October 30, 2009

My aim is true

(Headline inspired by lyrics from this classic song by my close, personal friend, Elvis Costello*.)

Quick post to kick off your weekend: It seems that the fine men and women of our armed forces are, once and for all, trying to put an end to those hi-larious Polish jokes.

Because if you're from a country that is "accidentally" firing a "machine gun" (OK, so the quotes around machine gun weren't really necessary) into a port city of a country that's not at war with you, you might be from one of the stupider countries on the planet.

What was this guy doing, Windexing his M240 while casually waving it around the Lido Deck?

I'm no munitions expert** but wouldn't you think the Navy has safeguards that would prevent a weapon from being discharged in the general direction of a foreign country while that weapon is being cleaned? Like, I don't, know... taking out the bullets first?

Actually, this incident reminds me of one other outstanding tune.

U-S-A! U-S-A!

* Elvis might characterize our relationship somewhat differently.
** Despite persistent rumors to the contrary.

October 28, 2009

Looking the gift card in the mouth

It's more than two weeks until my birthday* and I've already gotten two cumpleanos cards.

One arrived yesterday, and it was from my local Hallmark Gold Crown store. Happily for me, it included a coupon for $5 off a $20 purchase at their shop, which is awesome because one thing I want to do for my birthday is buy approximately eight birthday cards for other people.

Following a tradition that continues to impress me and yet makes me feel like they could do better, the other card came from Southwest Airlines. The card now arrives so early every year that I'm beginning to wonder whether they even know when my actual birthday is anymore, or they just know that it's some time after National Deviled Eggs Day. Seriously, they must have dropped this one in the mailbox a full month ahead of time. If I lived in a remote mountain village in Nepal (is there any other kind?), it would have still arrived well in advance of my birthday.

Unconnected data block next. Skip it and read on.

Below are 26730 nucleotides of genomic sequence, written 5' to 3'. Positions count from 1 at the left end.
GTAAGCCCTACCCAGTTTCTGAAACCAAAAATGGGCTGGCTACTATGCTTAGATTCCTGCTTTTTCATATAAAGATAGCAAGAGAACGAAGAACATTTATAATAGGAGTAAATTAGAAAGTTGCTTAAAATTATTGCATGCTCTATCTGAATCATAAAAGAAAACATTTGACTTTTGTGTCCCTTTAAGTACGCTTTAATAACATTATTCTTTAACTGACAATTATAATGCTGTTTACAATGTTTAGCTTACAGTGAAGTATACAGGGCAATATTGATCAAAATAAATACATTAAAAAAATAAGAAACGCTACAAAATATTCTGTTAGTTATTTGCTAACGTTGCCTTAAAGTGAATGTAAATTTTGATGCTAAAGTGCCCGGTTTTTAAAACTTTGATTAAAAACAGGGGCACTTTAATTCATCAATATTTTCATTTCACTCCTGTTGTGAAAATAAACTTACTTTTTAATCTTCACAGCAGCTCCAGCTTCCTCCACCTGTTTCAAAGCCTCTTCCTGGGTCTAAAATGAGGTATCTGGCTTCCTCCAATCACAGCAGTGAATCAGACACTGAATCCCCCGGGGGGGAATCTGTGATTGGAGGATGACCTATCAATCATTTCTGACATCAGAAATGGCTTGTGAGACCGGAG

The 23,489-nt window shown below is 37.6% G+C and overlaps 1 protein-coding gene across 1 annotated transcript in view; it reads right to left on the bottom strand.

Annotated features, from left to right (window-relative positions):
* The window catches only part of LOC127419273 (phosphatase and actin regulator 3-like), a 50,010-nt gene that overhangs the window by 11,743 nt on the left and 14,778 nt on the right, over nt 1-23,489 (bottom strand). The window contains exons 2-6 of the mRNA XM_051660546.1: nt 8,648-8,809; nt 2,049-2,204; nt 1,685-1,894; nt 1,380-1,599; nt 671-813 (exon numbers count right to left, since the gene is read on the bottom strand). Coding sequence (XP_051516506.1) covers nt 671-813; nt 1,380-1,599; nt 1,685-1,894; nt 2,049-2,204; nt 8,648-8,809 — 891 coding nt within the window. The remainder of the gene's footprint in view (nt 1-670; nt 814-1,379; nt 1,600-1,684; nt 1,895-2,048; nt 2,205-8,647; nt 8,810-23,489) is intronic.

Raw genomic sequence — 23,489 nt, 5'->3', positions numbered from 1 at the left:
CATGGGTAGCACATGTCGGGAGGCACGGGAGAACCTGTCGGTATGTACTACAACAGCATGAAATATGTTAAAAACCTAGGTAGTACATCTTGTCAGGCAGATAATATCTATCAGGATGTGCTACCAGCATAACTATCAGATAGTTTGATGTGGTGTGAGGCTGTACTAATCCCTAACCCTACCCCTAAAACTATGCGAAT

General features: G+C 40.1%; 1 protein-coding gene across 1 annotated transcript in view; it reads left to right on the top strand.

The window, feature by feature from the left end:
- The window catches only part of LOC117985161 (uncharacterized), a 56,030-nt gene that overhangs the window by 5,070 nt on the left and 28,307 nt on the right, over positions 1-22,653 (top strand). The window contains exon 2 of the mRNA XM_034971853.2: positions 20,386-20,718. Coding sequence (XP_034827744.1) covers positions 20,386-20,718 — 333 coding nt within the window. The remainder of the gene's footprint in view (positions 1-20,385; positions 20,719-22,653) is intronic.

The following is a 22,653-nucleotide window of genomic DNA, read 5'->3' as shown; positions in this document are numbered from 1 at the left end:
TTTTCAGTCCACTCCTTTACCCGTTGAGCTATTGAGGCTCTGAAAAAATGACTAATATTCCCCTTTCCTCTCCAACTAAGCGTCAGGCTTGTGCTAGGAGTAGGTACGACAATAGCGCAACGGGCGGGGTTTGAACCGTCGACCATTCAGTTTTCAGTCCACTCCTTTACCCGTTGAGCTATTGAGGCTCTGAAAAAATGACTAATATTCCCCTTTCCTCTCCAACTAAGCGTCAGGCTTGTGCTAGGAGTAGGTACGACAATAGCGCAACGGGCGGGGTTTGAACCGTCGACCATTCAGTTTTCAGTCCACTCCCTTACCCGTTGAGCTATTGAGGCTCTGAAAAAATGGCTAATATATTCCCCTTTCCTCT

Maybe they're sending it that far in advance because they think I'm getting so old that the chances I'll actually live long enough to see my next birthday keep shrinking, and therefore they'd better get those sincere laser-printed greetings to me as early as possible.

But if that's the case, what a waste of postage, because if I had only two weeks to live, let's be honest, I'd probably book some first class seats on Qatar Airways, take advantage of the on-board Jacuzzi (because what could be more hygienic than a hot tub on an airplane?) and the feather duvet, and fly wherever the hell it is that Qatar Airways flies.***

I realize I might sound somewhat ungrateful, but I really am happy that corporate America loves me so much.

* If this seems like a subtle hint, it's not.**
** Not subtle, I mean.
*** I'm guessing Qatar is one possibility.

October 22, 2009

I'm a winner

And now, I would just like to brag that I won a shirt.

By "won," I mean that I responded to an email offer by sending my name, mailing address and shirt size to register for a promotion in which the company was going to send shirts to most people who submitted a valid name, mailing address and shirt size.

But, still. I'll take it.

There's a strong chance that the shirt, conveniently pictured below, is probably a little too fashion-forward for me. I'm not exactly sure where I'd go where black epaulets on a short-sleeve button-down would be situation-appropriate. (Maybe a screening of This is It?)

As worn by a model. A model standing in front of hay. (And, yes, the right breast pocket flap does fold down, in case you're worried.)

Still, I have to say it's a pretty nice garment. And, actually, it probably would meet the dress code for just about anywhere in L.A. It fits great, it feels well constructed and it's made of stretchy fabric, which for some reason I always think is a nice selling point in a shirt.

Thank-yous to the generous and trendy fellas at Cash Crop Clothing for bestowing the freebie, and to Thrillist for holding the contest. Which I won.

October 13, 2009

The Squid and the Pirate

Several months ago, I boldly proclaimed that we were clearly in the midst of the Decade of the Pirate, what with all of the stories about buccaneers taking over cargo ships on the high seas. Not to mention the Johnny Depp movies. And Alan Tudyk's character in Dodgeball.

A few weeks later, I proclaimed - no less boldly - that I had proclaimed too soon because it then appeared that this actually was shaping up to be the Decade of the Octopus. (Virtually irrefutable proof here and here.)

And then ... silence.

Pirates and octopi seemingly had fallen off of the radar. Fewer pirate sightings was, I'm sure, good news for those who were responsible for traveling the highly prized Somali Coast route. But the sudden lack of information about eight-armed sea creatures was a troubling development for SFTC because, back in May, I promised you that this blog would be "The source you can rely on for the latest in octopus news."